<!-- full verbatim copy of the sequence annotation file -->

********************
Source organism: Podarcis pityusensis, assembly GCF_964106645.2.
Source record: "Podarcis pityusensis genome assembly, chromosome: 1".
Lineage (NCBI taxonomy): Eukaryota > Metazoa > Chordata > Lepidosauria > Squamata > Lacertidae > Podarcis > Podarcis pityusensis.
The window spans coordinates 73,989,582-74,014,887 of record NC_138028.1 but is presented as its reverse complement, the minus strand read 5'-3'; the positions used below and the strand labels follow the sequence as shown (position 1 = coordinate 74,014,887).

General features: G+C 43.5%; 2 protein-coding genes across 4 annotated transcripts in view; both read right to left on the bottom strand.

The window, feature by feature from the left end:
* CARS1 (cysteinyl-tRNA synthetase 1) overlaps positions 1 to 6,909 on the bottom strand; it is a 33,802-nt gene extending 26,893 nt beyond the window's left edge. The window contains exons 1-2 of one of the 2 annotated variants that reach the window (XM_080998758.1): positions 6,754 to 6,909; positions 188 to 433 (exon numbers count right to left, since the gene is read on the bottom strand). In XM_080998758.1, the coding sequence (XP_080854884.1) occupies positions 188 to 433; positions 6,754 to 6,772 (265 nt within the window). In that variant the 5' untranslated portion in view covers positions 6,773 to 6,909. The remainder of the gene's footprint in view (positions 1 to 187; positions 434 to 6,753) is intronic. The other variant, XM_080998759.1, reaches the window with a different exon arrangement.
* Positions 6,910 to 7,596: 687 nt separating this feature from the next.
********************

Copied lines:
Source organism: Podarcis pityusensis, assembly GCF_964106645.2.
Source record: "Podarcis pityusensis genome assembly, chromosome: 1".
Lineage (NCBI taxonomy): Eukaryota > Metazoa > Chordata > Lepidosauria > Squamata > Lacertidae > Podarcis > Podarcis pityusensis.
The window spans coordinates 73,989,582-74,014,887 of record NC_138028.1 but is presented as its reverse complement, the minus strand read 5'-3'; the positions used below and the strand labels follow the sequence as shown (position 1 = coordinate 74,014,887).

General features: G+C 43.5%; 2 protein-coding genes across 4 annotated transcripts in view; both read right to left on the bottom strand.

The window, feature by feature from the left end:
* CARS1 (cysteinyl-tRNA synthetase 1) overlaps positions 1 to 6,909 on the bottom strand; it is a 33,802-nt gene extending 26,893 nt beyond the window's left edge. The window contains exons 1-2 of one of the 2 annotated variants that reach the window (XM_080998758.1): positions 6,754 to 6,909; positions 188 to 433 (exon numbers count right to left, since the gene is read on the bottom strand). In XM_080998758.1, the coding sequence (XP_080854884.1) occupies positions 188 to 433; positions 6,754 to 6,772 (265 nt within the window). In that variant the 5' untranslated portion in view covers positions 6,773 to 6,909. The remainder of the gene's footprint in view (positions 1 to 187; positions 434 to 6,753) is intronic. The other variant, XM_080998759.1, reaches the window with a different exon arrangement.
* Positions 6,910 to 7,596: 687 nt separating this feature from the next.